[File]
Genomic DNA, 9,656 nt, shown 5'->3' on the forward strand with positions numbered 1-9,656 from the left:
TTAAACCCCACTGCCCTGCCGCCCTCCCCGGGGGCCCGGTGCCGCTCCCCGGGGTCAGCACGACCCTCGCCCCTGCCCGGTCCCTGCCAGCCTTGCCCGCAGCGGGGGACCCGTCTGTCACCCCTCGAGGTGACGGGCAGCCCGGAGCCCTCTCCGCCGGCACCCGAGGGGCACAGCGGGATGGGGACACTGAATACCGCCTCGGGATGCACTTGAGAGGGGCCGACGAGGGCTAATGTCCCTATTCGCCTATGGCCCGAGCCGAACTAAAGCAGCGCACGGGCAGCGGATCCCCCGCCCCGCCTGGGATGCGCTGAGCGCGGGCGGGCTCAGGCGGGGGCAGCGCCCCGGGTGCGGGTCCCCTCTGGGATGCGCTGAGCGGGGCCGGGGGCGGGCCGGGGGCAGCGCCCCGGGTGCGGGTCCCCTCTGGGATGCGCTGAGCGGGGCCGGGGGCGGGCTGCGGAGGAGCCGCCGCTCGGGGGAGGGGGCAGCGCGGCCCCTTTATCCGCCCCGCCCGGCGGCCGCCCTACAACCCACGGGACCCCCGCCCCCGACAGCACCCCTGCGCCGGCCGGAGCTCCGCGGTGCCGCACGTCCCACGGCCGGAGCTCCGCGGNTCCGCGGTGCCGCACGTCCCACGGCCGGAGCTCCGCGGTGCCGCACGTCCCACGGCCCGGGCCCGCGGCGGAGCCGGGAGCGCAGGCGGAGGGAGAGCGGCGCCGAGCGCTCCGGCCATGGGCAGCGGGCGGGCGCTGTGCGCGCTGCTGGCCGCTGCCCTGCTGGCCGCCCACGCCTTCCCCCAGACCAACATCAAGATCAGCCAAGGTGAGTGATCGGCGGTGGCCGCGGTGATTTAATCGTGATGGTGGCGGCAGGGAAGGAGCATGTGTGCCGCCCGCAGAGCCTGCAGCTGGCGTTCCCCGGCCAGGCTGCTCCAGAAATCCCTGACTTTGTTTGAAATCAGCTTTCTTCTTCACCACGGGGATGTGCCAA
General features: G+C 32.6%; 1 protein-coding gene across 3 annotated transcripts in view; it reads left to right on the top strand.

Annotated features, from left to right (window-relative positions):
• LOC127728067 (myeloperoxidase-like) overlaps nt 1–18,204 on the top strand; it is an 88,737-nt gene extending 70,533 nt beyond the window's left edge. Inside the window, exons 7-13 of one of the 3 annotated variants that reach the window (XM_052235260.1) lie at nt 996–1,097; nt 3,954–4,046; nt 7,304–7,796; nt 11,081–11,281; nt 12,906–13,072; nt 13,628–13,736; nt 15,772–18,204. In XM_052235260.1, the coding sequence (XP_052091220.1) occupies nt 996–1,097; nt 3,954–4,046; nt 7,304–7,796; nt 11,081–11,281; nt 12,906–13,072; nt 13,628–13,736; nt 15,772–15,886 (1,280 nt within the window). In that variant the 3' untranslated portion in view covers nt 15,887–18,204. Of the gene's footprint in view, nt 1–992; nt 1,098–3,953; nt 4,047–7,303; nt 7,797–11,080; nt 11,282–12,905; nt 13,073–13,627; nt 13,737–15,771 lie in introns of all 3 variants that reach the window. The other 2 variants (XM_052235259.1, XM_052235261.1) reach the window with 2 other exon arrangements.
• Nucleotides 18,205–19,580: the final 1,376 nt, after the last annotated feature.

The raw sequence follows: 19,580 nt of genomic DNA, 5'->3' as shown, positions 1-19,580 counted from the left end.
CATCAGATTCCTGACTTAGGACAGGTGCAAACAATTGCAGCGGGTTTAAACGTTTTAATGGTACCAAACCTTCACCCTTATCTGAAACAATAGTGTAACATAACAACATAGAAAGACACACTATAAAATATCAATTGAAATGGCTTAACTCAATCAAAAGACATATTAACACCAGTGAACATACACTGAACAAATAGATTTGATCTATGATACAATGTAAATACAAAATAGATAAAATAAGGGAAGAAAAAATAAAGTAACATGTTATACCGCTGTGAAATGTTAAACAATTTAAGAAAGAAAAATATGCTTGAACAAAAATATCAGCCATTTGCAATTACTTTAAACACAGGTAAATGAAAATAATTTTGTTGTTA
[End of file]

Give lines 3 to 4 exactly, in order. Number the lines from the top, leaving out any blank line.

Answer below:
General features: G+C 32.6%; 1 protein-coding gene across 3 annotated transcripts in view; it reads left to right on the top strand.

Annotated features, from left to right (window-relative positions):